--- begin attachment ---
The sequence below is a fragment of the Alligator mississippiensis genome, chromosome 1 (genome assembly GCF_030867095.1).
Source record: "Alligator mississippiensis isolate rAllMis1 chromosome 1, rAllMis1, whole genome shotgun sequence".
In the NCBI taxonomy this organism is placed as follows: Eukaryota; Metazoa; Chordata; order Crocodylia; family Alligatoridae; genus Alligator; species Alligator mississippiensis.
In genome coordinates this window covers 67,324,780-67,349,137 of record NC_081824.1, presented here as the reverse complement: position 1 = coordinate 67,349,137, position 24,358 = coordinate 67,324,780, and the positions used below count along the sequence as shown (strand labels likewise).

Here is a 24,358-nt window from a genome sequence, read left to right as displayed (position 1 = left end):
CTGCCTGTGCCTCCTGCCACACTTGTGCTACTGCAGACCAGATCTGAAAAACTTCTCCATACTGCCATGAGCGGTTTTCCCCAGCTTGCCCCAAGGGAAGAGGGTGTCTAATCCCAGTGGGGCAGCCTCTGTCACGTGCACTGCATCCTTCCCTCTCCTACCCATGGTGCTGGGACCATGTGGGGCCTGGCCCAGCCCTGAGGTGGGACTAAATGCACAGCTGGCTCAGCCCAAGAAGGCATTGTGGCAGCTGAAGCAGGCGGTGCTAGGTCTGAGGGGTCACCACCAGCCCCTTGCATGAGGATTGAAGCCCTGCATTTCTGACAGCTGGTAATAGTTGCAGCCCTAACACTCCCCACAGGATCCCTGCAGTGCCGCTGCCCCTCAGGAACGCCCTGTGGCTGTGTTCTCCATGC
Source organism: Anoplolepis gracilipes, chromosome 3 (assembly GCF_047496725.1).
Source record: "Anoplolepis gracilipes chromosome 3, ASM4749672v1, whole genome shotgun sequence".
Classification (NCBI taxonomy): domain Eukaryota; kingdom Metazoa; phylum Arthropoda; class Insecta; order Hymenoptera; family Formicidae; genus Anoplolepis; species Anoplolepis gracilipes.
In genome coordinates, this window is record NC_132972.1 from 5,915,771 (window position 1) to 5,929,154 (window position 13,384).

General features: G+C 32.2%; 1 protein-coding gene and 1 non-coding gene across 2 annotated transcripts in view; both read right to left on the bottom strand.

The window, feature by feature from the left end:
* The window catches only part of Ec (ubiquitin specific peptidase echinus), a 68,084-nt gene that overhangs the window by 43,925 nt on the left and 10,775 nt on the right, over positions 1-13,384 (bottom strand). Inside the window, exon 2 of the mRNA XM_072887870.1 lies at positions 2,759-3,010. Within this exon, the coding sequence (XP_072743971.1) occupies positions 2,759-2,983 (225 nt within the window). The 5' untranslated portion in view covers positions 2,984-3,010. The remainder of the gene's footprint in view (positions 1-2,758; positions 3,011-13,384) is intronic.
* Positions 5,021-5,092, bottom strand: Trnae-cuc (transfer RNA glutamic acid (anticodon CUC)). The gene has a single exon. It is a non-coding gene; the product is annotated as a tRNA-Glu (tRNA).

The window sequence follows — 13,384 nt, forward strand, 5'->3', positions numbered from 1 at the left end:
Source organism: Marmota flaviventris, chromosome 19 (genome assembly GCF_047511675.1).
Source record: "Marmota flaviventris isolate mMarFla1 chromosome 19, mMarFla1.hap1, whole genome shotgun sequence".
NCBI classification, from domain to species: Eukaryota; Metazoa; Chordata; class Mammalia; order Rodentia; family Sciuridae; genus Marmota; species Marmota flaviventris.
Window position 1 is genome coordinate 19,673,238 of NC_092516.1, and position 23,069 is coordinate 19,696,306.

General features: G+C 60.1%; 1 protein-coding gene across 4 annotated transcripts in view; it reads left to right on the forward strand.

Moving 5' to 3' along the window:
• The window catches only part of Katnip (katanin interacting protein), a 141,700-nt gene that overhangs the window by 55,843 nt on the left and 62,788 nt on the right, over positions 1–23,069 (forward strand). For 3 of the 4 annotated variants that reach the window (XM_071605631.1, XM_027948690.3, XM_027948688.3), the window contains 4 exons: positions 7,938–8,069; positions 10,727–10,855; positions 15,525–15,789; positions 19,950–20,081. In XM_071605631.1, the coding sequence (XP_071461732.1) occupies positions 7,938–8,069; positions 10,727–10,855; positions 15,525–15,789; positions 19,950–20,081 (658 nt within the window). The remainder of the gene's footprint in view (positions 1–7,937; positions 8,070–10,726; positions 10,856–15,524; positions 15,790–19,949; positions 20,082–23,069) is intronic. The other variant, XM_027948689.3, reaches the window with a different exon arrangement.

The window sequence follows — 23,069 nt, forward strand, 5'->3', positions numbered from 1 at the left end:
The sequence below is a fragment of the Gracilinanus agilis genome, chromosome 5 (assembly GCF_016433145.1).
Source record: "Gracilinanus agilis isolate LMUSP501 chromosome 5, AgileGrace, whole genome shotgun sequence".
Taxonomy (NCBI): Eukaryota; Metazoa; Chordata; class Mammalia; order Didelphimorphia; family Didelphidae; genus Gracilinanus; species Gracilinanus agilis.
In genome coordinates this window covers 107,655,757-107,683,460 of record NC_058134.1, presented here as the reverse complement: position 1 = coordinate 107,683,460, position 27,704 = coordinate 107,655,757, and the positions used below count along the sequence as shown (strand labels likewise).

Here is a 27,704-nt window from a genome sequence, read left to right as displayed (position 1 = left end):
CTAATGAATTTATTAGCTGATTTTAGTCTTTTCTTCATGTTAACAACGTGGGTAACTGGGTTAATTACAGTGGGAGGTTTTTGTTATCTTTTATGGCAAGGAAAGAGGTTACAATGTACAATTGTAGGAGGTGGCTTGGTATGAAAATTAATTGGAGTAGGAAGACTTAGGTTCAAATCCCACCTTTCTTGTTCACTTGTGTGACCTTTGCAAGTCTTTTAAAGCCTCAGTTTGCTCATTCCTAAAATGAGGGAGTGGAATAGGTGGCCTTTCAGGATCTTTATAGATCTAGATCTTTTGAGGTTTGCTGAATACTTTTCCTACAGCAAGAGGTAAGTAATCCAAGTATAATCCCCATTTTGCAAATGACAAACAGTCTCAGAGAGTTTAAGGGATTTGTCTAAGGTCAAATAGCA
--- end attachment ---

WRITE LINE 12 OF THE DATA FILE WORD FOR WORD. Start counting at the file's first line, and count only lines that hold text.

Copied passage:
The window, feature by feature from the left end: